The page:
Cable news TV is not the first place I go looking for moral authority.
But I am happy to say that I found it there at MSNBC as it reported, critiqued and challenged the Trump administration’s “zero-tolerance” policy of separating parents and children from families that had come seeking asylum at the Texas border.
For all the times I criticize cable news for its sins, it is an absolute pleasure to watch a channel get several of its hooks into a story and go all out on it, as MSNBC did Wednesday and Thursday. This is especially true when the news operation is clearly on the side of righteousness against a policy as depraved this. Proof of that depravity was Attorney General Jeff Sessions citing a passage in the Bible once used in the 19th Century to defend slavery to support the administration’s actions.
MSNBC Correspondent Jacob Soboroff showed what observation, experience, synthesis, clarity and a willingness to make a clean moral call sounded like when he was asked by MSNBC show host Chris Hayes what he saw when he toured an abandoned Walmart in Brownsville, Texas, where more than 1,400 immigrant children who have been separated from their parents are being housed.
It should be noted the private company running this facility denied admission to U.S. Sen. Jeff Merkley, an Oregon Democrat, two weeks ago.
“I have been inside a federal prison before,” Soboroff said standing outside the Walmart where the children are housed “I have been inside several county jails. This place is called a shelter, but effectively these kids are incarcerated. There’s 1,400 of them — over 1,400 of them — that are spending not weeks, but months in this place. They’re not literally in cages or in cells, but, I kid you not, one of the first things an employee of this shelter said to me when we walked inside was, ‘Can you try to smile at these kids, because it’s weird to see people from the outside. They feel like animals locked up in cages being looked at. It was an extraordinary thing to see.’”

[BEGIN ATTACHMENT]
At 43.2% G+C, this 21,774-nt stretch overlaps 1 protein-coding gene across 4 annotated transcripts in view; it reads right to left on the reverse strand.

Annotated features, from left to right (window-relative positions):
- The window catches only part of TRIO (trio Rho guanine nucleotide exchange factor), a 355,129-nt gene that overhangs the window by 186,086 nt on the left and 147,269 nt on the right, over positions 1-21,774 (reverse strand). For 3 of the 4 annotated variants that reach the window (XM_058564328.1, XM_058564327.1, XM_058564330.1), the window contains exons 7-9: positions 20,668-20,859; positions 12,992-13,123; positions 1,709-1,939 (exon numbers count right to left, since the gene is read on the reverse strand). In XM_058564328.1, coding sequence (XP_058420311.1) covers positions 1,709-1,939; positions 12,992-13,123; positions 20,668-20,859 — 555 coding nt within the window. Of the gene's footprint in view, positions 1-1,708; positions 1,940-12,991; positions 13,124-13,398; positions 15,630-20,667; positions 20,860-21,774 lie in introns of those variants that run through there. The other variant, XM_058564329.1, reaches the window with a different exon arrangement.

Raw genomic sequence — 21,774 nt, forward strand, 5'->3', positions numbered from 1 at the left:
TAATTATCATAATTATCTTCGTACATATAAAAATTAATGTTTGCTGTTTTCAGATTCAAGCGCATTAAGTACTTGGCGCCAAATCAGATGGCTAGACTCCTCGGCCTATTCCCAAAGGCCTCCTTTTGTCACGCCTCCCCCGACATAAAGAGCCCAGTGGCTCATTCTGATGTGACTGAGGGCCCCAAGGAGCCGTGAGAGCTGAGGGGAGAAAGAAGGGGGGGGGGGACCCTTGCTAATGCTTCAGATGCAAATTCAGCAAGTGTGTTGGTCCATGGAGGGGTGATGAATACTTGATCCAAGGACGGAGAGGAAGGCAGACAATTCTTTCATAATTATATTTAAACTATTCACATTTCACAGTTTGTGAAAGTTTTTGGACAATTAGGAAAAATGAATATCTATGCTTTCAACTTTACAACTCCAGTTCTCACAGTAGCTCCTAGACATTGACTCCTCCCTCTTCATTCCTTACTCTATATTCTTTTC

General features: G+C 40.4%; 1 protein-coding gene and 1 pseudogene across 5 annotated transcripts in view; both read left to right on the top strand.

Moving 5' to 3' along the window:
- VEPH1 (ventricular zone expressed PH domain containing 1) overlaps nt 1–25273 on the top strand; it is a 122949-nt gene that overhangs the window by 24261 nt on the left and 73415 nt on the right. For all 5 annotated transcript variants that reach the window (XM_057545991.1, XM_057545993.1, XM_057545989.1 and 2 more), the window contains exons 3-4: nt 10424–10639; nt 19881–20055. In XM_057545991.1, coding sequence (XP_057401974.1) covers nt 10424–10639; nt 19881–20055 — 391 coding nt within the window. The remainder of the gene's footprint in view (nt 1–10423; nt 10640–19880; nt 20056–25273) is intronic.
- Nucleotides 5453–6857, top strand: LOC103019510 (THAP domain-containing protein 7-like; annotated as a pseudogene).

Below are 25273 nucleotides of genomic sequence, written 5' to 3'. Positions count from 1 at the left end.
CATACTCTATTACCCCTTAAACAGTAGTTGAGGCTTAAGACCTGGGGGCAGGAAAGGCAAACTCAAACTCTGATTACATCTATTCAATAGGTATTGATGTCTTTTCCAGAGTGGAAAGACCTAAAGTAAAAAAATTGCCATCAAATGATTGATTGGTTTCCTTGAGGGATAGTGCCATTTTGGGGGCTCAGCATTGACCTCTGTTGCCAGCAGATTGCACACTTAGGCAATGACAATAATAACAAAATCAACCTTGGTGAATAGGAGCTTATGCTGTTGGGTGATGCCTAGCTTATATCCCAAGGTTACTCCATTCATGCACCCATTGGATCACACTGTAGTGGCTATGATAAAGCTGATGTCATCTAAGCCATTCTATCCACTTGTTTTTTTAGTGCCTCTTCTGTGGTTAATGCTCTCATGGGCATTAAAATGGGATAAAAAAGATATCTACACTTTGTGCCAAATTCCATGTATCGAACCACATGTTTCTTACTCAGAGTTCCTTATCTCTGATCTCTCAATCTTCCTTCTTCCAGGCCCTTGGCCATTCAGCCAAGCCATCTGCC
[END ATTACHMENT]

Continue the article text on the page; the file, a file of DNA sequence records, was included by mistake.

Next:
Without overstatement or hyperbole, his reporting has been steeped in a sense of righteous concern for these boys ages 10 to 17 who are “locked up in that Walmart for 22 hours a day.”
By 6 p.m. Thursday, MSNBC, using Soboroff’s reporting as its underpinning was shredding the administration for the depravity of its policy and the pathetic defense of those actions.
“What we’re seeing is a policy of deliberate orphaning, of separating people from their own children … a policy of deliberate traumatizing children, ” host Ari Melber said during his show.
“Now, we don’t do a lot of Bible talk here in the news, people can make up their own minds. I did learn that you’re supposed to love the stranger, for you were a stranger in the land of Egypt. That’s a verse I remember,” Melber added. “But today the representative of the president of the United States explained this policy, this treatment of children, by citing of all things the Bible.”
Videotape was then shown of Sessions, who announced the zero tolerance policy last month, addressing a group of law enforcement workers in Indiana Thursday.
“I would cite you to the Apostle Paul and his clear and wise command in Romans 13, to obey the laws of the government because God has ordained the government for his purposes,” Sessions said in defense of what was happening in Texas.
(The Washington Post quoted experts who said that passage was also used by defenders of slavery in the 19th Century.)
Given his questionable history on civil rights, citing a passage once used to defend slavery is probably not the best choice for Sessions.
MSNBC then showed video of White House Press Secretary Sarah Huckabee Sanders saying it was “very Biblical” to enforce laws as the administration is doing in Brownsville.
As all of this is playing out, part of the screen carries a freeze frame of Donald Trump looking defiant with his chin jutting aggressively out — reminiscent of the the late Italian dictator Benito Mussolini.
“The Beat with Ari Melber” went to a panel of experts explaining the politics of what Team Trump was doing and the psychological scars some children will bear as result of it.
And all of it was framed by Soboroff’s clear, sober, moral analysis.
“Strange does not do it justice what it’s like in there,” Soboroff said, even as he voiced fear that things will get worse with “tent cities” being set up elsewhere in Texas for children separated from their parents.
There are those who would argue that a journalistic platform should not be in the business of making any kind of moral call: The idea is that objectivity, whatever that is these days, precludes it.
I once accepted that line of thinking.
But at the time, I never imagined living under an administration as morally bankrupt as this — and quoting scripture to defend itself.